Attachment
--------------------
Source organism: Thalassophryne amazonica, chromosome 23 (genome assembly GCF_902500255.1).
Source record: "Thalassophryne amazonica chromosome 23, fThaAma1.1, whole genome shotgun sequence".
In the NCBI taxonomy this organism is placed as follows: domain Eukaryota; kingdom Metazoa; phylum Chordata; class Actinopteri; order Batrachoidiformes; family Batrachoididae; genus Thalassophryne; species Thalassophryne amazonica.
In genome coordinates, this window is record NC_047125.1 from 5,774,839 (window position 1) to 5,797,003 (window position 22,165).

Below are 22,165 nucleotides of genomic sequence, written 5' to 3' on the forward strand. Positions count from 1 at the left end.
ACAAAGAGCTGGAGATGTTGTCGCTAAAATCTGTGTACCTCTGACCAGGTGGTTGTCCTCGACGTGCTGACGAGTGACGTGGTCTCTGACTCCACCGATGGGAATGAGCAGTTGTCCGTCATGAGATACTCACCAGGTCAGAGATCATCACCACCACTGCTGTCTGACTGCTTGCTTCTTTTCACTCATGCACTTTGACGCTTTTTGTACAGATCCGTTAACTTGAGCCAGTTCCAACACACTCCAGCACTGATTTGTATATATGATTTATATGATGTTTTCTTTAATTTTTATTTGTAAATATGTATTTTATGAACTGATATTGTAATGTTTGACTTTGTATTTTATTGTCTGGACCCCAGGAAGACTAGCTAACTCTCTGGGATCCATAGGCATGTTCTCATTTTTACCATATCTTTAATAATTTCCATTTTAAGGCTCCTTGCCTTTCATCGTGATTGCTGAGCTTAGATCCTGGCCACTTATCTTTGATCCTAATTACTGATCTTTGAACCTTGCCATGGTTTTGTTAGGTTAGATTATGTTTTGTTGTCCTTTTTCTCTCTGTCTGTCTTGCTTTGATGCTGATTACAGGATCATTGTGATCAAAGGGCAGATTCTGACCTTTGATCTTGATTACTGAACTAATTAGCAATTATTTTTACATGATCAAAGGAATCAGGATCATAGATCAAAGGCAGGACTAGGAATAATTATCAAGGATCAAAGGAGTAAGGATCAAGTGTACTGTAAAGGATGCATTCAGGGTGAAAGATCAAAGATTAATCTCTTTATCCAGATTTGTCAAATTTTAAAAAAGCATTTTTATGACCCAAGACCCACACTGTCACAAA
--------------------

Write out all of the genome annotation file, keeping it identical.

Source organism: Thalassophryne amazonica, chromosome 23 (genome assembly GCF_902500255.1).
Source record: "Thalassophryne amazonica chromosome 23, fThaAma1.1, whole genome shotgun sequence".
In the NCBI taxonomy this organism is placed as follows: domain Eukaryota; kingdom Metazoa; phylum Chordata; class Actinopteri; order Batrachoidiformes; family Batrachoididae; genus Thalassophryne; species Thalassophryne amazonica.
In genome coordinates, this window is record NC_047125.1 from 5,774,839 (window position 1) to 5,797,003 (window position 22,165).

Below are 22,165 nucleotides of genomic sequence, written 5' to 3' on the forward strand. Positions count from 1 at the left end.
ACAAAGAGCTGGAGATGTTGTCGCTAAAATCTGTGTACCTCTGACCAGGTGGTTGTCCTCGACGTGCTGACGAGTGACGTGGTCTCTGACTCCACCGATGGGAATGAGCAGTTGTCCGTCATGAGATACTCACCAGGTCAGAGATCATCACCACCACTGCTGTCTGACTGCTTGCTTCTTTTCACTCATGCACTTTGACGCTTTTTGTACAGATCCGTTAACTTGAGCCAGTTCCAACACACTCCAGCACTGATTTGTATATATGATTTATATGATGTTTTCTTTAATTTTTATTTGTAAATATGTATTTTATGAACTGATATTGTAATGTTTGACTTTGTATTTTATTGTCTGGACCCCAGGAAGACTAGCTAACTCTCTGGGATCCATAGGCATGTTCTCATTTTTACCATATCTTTAATAATTTCCATTTTAAGGCTCCTTGCCTTTCATCGTGATTGCTGAGCTTAGATCCTGGCCACTTATCTTTGATCCTAATTACTGATCTTTGAACCTTGCCATGGTTTTGTTAGGTTAGATTATGTTTTGTTGTCCTTTTTCTCTCTGTCTGTCTTGCTTTGATGCTGATTACAGGATCATTGTGATCAAAGGGCAGATTCTGACCTTTGATCTTGATTACTGAACTAATTAGCAATTATTTTTACATGATCAAAGGAATCAGGATCATAGATCAAAGGCAGGACTAGGAATAATTATCAAGGATCAAAGGAGTAAGGATCAAGTGTACTGTAAAGGATGCATTCAGGGTGAAAGATCAAAGATTAATCTCTTTATCCAGATTTGTCAAATTTTAAAAAAGCATTTTTATGACCCAAGACCCACACTGTCACAAA